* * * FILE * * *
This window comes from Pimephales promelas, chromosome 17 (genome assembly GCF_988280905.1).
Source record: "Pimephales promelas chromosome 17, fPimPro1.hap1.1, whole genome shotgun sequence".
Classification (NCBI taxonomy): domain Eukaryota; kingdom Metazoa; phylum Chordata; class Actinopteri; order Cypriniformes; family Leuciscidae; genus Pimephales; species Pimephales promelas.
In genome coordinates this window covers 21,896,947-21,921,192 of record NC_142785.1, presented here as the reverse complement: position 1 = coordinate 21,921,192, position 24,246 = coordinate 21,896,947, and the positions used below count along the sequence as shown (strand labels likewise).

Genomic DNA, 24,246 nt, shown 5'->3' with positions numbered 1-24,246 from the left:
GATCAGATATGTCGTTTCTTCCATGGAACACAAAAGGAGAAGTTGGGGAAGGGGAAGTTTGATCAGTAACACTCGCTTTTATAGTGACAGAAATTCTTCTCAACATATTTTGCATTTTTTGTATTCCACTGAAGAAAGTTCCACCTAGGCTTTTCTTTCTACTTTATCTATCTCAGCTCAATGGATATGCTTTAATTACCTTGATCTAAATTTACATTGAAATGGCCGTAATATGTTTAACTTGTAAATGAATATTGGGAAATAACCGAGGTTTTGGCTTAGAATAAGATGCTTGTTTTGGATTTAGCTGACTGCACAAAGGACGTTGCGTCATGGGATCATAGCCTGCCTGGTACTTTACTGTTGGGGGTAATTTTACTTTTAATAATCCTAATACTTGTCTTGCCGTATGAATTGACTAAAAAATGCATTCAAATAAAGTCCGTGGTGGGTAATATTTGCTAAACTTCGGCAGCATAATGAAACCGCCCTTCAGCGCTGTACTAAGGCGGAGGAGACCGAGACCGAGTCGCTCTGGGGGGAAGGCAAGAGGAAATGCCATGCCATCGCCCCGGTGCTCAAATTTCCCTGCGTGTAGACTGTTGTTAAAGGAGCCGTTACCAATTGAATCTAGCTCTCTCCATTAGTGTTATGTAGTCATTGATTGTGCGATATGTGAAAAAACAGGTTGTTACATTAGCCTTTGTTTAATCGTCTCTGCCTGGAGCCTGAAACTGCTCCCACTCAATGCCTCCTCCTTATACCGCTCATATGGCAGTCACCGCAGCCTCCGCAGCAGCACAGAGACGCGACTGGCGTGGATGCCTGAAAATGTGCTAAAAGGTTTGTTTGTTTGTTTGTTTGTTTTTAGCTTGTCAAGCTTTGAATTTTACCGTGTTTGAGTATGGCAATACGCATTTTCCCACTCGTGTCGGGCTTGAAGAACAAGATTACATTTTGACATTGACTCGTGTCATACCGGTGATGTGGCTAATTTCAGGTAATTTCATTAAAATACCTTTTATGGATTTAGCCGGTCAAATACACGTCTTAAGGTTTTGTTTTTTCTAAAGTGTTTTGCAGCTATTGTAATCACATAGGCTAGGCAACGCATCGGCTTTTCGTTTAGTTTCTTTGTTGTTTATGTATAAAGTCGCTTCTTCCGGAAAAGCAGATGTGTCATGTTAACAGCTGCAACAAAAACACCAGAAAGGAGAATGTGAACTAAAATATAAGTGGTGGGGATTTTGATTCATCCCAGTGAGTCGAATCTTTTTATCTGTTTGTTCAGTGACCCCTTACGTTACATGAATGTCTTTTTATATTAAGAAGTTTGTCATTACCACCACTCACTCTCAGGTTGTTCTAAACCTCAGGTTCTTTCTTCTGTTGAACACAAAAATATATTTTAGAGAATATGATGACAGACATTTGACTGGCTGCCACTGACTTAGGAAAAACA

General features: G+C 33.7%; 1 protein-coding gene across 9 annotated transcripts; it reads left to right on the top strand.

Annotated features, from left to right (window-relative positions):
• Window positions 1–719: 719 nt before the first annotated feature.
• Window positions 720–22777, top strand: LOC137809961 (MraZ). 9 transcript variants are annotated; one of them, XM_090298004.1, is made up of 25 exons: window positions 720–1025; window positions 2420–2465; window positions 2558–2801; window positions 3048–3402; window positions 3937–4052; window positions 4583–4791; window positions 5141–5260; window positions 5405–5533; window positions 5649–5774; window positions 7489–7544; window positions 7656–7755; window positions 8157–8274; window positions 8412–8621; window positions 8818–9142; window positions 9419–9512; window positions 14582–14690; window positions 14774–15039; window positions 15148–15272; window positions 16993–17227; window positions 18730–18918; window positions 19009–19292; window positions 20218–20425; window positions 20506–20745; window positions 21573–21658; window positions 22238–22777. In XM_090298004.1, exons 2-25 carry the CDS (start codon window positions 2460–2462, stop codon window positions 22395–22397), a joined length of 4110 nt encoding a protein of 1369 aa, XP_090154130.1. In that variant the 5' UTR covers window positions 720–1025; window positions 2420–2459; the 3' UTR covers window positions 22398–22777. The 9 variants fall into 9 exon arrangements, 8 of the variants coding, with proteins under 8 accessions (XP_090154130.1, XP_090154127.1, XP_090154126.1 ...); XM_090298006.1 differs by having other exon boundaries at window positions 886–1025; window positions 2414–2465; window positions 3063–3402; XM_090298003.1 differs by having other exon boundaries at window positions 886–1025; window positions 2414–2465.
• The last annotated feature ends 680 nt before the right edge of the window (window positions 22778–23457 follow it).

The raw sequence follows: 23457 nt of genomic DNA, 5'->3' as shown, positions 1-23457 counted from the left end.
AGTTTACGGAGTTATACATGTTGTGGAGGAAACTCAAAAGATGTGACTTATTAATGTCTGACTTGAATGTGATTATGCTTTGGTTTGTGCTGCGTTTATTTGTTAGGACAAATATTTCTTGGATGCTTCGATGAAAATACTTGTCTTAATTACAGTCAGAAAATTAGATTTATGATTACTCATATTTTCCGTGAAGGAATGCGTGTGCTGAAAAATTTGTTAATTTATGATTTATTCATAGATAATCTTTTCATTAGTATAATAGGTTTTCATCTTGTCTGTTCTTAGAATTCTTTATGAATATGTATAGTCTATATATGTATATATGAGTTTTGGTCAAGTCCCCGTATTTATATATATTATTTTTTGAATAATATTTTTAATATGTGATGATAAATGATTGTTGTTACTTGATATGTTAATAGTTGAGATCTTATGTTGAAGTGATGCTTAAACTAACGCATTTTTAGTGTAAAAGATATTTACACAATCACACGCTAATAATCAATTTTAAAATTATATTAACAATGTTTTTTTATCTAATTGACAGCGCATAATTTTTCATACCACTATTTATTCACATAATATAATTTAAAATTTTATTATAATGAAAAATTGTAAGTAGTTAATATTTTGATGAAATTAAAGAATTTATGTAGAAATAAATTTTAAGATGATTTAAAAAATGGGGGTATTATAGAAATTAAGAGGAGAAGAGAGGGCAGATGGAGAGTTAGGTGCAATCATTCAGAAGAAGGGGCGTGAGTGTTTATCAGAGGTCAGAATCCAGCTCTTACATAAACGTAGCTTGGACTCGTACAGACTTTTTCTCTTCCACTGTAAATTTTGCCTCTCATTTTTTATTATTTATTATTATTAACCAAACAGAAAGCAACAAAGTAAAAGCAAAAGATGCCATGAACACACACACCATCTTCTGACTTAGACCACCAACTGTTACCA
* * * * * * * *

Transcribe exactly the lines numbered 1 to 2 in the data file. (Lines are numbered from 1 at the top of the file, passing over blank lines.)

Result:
This window comes from Pimephales promelas, chromosome 17 (genome assembly GCF_988280905.1).
Source record: "Pimephales promelas chromosome 17, fPimPro1.hap1.1, whole genome shotgun sequence".